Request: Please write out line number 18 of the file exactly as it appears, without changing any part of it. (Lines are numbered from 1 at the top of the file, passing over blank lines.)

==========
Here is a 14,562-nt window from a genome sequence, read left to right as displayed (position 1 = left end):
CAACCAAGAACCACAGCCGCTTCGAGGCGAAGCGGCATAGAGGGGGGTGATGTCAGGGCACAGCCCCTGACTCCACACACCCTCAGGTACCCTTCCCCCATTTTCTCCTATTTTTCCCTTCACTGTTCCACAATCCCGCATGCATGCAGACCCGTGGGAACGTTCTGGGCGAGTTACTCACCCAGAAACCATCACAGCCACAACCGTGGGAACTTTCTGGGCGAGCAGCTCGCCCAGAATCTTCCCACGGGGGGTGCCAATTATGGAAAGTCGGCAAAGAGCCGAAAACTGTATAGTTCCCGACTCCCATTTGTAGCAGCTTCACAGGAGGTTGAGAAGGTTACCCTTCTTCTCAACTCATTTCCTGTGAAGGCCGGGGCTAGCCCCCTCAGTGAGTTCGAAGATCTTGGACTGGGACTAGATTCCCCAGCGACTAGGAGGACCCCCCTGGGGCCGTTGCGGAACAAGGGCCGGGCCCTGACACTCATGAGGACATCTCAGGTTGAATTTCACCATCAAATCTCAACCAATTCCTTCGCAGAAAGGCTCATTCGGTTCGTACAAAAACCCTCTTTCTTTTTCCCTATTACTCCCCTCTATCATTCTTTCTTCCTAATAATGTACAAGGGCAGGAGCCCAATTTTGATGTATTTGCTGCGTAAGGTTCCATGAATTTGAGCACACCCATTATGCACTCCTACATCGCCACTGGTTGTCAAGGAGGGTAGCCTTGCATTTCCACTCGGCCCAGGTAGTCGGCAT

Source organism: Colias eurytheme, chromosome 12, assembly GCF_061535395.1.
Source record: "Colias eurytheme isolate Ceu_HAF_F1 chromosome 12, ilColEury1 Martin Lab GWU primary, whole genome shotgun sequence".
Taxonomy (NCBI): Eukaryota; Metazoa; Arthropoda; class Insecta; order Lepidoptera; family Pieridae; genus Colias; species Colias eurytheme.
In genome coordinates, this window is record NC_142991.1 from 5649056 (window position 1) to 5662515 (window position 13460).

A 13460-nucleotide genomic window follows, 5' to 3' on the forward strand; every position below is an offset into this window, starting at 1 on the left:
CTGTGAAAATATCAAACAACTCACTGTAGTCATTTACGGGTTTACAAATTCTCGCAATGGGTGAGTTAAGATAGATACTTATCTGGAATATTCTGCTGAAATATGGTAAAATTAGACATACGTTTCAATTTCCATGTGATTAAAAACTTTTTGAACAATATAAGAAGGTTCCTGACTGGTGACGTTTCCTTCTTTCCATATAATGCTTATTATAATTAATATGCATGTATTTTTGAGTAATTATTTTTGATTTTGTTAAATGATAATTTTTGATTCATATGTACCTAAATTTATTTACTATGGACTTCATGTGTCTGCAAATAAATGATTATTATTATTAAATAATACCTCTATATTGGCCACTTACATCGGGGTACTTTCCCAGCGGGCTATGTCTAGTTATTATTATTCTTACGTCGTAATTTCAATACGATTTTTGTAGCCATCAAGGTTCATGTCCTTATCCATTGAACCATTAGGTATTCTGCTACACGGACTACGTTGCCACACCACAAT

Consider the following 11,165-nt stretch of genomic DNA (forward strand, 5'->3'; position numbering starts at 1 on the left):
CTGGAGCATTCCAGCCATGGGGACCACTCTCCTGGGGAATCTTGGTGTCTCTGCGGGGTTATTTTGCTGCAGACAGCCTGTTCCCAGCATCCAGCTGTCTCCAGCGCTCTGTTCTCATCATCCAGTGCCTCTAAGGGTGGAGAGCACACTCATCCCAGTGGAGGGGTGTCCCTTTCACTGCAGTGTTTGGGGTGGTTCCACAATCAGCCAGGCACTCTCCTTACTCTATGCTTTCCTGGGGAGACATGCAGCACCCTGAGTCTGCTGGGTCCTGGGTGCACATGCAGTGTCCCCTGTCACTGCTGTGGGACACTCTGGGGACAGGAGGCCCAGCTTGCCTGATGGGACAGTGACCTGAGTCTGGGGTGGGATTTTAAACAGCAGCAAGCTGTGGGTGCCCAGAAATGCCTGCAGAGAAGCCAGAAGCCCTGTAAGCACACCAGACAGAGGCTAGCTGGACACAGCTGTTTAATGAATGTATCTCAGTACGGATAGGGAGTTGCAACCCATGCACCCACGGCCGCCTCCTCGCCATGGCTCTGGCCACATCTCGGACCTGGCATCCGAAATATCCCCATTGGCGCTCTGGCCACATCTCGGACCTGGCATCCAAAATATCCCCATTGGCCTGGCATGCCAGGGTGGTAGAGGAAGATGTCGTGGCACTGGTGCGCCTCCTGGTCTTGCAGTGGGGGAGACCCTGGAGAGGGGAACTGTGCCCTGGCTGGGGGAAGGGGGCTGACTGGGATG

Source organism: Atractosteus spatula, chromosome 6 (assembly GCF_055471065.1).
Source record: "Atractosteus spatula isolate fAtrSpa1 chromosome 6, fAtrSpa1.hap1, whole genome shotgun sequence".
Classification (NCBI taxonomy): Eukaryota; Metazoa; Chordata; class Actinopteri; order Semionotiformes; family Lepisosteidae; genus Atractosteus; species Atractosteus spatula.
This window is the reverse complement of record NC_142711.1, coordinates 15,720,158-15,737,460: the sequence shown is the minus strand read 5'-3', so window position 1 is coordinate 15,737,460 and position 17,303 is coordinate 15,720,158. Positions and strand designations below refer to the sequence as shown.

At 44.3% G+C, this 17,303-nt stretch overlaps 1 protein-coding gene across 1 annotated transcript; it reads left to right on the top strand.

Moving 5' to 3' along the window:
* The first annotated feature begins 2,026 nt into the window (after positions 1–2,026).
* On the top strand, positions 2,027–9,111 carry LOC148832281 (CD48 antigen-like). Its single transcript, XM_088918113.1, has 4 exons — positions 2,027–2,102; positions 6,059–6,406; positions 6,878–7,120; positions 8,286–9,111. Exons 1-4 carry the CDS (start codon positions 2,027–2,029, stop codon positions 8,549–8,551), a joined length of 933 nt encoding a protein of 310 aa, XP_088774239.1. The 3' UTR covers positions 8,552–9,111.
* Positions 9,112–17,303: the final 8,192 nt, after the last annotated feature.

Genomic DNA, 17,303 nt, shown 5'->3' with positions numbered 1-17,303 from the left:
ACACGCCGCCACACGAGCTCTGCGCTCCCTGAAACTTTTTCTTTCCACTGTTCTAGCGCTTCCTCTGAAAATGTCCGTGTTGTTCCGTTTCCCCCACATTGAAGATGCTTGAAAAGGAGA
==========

* On the top strand, positions 2,027–9,111 carry LOC148832281 (CD48 antigen-like). Its single transcript, XM_088918113.1, has 4 exons — positions 2,027–2,102; positions 6,059–6,406; positions 6,878–7,120; positions 8,286–9,111. Exons 1-4 carry the CDS (start codon positions 2,027–2,029, stop codon positions 8,549–8,551), a joined length of 933 nt encoding a protein of 310 aa, XP_088774239.1. The 3' UTR covers positions 8,552–9,111.